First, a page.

Freddy Mamani is a Bolivian architect who has designed an array of colourful mansions, known as ‘cholets’, which you can find in the world’s highest city, El Alto, in Bolivia. He has created what has been described as ‘New Andean’ or ‘neo-Andean’ architecture, a unique blend of traditional Andean designs and modern influences, including science fiction (the Transformer movies in particular). Mamani says his “designs are a modern expression of our culture”. And the culture he is referring to comes from the indigenous Aymara community of Bolivia, of which Mamani is a member. This neo-Andean architecture draws inspiration from the traditional patterned cloth made by the Aymara people.
Yuri Segalerba, who travelled to El Alto to photograph the vibrant, striking cholets, said that these buildings were symbols of “a renewed sense of indigenous pride”. The ingenious admixture of modern architecture with Aymara designs has resulted in a form of architecture that looks alien, futuristic, and psychedelic. The interiors are said to resemble ‘pinball machines’. Interestingly, many users of the potent psychedelic compound DMT agree that the interior of Mamani’s buildings bear an uncanny resemblance to the architecture of the DMT realm, with the colour scheme and patterns appearing distinctly familiar. Indeed, these building interiors look like a trippy, alien Las Vegas casino or a merry-go-round type environment, a space that many DMT users have reported visiting. Mamani’s architecture also resembles a jewelled, candy-coloured Willy Wonka factory, which for many is reminiscent of the DMT realm.
According to Mamani, the geometric frieze patterns featured in his architecture are influenced by motifs found in Tiwanaku, an important archaeological site of the pre-Inca civilisation, located near El Alto. Interestingly, in 2019, a 1000-year old shaman’s pouch was discovered, belonging to the Tiwanaku civilisation. And this pouch was found to contain a collection of psychoactive substances, including DMT and harmine (which can be combined together to create a psychedelic brew like ayahuasca or made into a snuff), as well as psilocin (one of the main active ingredients in ‘magic mushrooms’). Researchers who published a paper on this landmark discovery said: “The use of psychoactive substances by ancient Tiwanaku may have been connected to a complex religious tradition with deep roots in earlier Andean and Amazonian cultures.” And as we know, psychedelics have had a great influence on distinct motifs and designs.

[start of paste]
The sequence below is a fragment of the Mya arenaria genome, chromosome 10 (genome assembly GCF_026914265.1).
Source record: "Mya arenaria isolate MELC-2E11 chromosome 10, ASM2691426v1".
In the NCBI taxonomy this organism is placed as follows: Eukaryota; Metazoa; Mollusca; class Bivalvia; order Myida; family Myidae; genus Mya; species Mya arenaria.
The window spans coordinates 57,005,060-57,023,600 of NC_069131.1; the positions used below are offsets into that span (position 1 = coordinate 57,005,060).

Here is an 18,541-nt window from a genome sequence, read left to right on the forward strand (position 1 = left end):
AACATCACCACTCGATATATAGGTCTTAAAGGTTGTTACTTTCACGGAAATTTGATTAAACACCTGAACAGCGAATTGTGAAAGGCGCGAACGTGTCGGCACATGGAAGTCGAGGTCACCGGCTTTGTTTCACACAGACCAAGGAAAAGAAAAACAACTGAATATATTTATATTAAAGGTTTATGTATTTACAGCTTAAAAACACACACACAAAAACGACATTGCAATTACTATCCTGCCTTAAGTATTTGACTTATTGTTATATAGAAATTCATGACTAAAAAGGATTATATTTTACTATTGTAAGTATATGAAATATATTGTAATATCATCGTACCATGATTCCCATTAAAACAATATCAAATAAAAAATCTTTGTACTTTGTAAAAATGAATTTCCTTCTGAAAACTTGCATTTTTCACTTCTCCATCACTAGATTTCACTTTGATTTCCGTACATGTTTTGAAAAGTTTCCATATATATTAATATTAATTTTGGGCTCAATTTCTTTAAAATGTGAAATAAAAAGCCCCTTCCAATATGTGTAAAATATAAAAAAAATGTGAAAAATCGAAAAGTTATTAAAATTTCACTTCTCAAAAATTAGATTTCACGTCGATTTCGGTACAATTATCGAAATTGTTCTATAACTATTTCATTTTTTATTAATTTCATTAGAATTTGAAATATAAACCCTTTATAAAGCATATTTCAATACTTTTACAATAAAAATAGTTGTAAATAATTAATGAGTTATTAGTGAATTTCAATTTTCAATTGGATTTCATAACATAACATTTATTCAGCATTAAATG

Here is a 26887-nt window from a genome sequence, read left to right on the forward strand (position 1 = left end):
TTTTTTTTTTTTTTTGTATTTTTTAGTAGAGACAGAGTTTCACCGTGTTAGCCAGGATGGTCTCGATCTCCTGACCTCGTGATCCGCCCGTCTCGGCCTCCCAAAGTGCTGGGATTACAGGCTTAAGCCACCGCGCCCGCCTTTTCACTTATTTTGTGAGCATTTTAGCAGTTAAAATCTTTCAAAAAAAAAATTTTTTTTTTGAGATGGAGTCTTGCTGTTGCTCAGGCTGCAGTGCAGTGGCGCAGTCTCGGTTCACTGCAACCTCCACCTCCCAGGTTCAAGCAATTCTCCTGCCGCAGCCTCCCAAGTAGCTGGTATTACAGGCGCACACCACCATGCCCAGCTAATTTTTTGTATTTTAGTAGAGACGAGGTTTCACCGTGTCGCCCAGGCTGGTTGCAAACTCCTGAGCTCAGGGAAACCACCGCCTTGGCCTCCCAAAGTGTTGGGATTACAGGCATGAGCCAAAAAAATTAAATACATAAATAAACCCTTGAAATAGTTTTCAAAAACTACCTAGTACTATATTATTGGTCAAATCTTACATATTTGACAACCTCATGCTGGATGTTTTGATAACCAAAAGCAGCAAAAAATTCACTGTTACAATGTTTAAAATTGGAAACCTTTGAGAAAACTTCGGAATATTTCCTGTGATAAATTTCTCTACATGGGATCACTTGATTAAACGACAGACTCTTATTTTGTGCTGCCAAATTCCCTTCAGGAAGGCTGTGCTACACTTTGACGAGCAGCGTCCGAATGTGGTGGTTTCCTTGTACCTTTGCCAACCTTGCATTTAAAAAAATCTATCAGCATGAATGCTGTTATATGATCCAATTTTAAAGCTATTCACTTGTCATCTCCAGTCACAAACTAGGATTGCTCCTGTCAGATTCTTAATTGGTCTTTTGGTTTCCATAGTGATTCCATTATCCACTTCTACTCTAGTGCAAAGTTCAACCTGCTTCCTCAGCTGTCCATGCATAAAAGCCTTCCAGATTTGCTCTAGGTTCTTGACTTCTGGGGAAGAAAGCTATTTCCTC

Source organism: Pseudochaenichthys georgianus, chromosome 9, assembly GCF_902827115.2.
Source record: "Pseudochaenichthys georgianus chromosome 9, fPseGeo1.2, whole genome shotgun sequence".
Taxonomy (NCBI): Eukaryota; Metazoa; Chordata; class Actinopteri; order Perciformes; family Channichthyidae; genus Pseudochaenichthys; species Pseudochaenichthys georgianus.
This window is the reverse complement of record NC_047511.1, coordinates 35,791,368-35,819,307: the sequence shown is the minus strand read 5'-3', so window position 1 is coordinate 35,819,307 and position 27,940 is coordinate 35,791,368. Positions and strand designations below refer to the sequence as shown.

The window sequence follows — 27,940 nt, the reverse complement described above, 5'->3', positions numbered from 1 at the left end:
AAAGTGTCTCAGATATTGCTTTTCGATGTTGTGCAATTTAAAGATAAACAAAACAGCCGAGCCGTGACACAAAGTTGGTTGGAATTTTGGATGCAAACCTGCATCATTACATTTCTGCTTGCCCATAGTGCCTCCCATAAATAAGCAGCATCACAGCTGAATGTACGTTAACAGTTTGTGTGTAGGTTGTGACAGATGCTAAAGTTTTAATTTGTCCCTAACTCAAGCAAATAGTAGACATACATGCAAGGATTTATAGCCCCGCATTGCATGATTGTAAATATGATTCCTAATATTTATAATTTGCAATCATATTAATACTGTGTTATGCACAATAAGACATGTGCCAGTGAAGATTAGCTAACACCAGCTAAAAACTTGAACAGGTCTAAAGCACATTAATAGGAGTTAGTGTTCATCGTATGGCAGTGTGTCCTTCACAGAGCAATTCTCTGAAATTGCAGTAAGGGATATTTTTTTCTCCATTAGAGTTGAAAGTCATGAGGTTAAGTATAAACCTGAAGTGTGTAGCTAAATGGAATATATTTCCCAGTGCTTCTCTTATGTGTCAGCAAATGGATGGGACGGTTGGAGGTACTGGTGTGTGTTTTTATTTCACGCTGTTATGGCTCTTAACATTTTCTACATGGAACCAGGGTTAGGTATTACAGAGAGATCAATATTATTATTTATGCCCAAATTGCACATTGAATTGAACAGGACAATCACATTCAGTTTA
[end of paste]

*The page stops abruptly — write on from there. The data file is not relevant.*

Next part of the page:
It is possible, then, that the geometric designs used in Mamani’s architecture are psychedelic in origin, specifically inspired by a DMT-containing brew or snuff. With such DMT-esque patterns made neon, brightly coloured, and embedded in a casino-like environment, people are finding that his architecture resonates deeply with their own DMT experiences. Another reason why Mamani’s architecture seems DMT-esque may be because the Aymara community has a tradition of ayahuasca shamanism, so it may be that such indigenous ayahuasca use influenced Aymara textiles, in the same way that the woven cloth of the Shipibo people is inspired by the distinctive geometric patterns seen during an ayahuasca experience. It may also be somewhat coincidental that Mamani’s architecture bears a resemblance to DMT hyperspace, as appears to be the case with the Castle of Sammezzano in Italy. Regardless of the actual connection between Freddy Mamani’s architecture and DMT, his buildings remain distinctly psychedelic and impressively inventive. Here are some examples of Mamani’s imaginative designs.